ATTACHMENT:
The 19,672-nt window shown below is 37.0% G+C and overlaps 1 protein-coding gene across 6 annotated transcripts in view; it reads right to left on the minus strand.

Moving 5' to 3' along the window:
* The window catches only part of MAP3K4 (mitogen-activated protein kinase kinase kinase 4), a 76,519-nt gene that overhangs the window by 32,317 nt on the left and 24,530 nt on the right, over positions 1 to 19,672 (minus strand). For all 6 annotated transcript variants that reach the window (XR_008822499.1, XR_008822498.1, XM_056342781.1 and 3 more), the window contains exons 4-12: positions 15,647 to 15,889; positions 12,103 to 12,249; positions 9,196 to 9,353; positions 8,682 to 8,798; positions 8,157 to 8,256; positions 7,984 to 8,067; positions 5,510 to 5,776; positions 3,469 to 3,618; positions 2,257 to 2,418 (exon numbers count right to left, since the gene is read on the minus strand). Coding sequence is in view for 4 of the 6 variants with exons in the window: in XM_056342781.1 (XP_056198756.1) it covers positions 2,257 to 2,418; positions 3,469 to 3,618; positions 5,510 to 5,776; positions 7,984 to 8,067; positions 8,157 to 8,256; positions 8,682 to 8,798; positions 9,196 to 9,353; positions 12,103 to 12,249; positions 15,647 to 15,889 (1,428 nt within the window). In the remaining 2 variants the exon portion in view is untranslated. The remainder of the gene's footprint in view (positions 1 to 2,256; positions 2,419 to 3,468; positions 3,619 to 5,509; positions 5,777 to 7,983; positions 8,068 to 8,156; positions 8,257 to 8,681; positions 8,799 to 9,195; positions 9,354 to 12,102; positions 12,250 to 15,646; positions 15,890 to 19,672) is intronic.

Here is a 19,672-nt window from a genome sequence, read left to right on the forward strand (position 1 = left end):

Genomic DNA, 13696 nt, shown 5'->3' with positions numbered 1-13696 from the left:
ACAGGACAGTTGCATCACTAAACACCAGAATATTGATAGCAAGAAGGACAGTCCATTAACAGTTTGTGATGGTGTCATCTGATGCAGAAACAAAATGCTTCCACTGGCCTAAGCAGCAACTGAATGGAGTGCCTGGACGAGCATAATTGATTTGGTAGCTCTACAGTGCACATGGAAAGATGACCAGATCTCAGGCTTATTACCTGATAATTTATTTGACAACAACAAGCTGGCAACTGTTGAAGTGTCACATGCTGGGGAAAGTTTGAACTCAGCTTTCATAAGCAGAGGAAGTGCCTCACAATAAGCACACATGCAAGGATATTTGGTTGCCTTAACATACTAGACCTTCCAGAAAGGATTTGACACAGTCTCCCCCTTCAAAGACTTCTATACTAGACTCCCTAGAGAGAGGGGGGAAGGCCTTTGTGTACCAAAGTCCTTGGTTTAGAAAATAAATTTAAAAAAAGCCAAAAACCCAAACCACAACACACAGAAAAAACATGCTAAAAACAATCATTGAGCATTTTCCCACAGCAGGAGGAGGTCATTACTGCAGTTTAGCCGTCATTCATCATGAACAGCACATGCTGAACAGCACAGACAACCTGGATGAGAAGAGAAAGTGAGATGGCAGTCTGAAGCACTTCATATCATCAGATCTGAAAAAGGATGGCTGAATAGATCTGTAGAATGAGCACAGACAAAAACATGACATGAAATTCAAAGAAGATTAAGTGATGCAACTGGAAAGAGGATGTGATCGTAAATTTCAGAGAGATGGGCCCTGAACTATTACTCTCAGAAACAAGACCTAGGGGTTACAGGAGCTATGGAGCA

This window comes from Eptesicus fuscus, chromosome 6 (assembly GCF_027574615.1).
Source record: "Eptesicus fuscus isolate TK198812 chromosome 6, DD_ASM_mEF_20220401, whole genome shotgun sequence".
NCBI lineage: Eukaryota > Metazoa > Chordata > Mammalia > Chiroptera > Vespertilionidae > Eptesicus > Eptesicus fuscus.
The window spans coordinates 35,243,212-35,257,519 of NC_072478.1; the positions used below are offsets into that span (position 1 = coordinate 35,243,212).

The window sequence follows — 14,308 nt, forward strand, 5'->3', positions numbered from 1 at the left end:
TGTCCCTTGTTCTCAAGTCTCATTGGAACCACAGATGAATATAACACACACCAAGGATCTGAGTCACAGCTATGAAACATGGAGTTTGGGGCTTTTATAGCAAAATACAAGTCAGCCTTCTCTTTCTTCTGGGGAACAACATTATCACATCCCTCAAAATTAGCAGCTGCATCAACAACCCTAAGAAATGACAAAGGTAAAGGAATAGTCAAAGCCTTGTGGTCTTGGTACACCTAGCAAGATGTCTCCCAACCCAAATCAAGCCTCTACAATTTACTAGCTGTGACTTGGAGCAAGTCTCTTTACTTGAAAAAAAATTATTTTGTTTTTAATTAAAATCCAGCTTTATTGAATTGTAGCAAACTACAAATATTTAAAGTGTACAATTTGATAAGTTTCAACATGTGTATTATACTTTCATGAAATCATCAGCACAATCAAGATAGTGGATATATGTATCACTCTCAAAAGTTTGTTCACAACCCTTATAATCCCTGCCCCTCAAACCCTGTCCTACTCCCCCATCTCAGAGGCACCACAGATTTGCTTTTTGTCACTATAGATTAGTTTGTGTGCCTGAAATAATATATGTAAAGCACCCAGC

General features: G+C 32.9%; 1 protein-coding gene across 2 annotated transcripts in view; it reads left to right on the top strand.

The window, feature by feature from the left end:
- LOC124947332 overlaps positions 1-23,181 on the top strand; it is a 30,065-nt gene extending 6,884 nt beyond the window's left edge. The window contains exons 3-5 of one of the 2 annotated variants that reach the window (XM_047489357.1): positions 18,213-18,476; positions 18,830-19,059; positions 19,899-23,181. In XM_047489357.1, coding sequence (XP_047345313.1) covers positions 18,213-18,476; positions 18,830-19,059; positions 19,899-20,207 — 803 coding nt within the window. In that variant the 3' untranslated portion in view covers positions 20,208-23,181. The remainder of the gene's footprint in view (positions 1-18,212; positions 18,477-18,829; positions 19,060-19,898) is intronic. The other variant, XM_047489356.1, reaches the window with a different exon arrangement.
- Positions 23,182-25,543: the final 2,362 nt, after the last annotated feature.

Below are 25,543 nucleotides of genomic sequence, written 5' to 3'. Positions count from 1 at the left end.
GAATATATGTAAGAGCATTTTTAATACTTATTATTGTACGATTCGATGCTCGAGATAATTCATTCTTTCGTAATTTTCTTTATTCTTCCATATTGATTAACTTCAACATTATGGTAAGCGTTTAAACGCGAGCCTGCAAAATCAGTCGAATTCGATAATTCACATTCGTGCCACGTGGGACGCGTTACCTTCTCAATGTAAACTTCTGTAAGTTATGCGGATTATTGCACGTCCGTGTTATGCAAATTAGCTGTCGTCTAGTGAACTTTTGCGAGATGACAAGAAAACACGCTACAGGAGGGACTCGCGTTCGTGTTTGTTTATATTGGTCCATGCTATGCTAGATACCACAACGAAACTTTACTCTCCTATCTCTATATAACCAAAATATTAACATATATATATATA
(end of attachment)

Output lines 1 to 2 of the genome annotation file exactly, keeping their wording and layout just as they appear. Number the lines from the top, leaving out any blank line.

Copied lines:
The 19,672-nt window shown below is 37.0% G+C and overlaps 1 protein-coding gene across 6 annotated transcripts in view; it reads right to left on the minus strand.

Moving 5' to 3' along the window: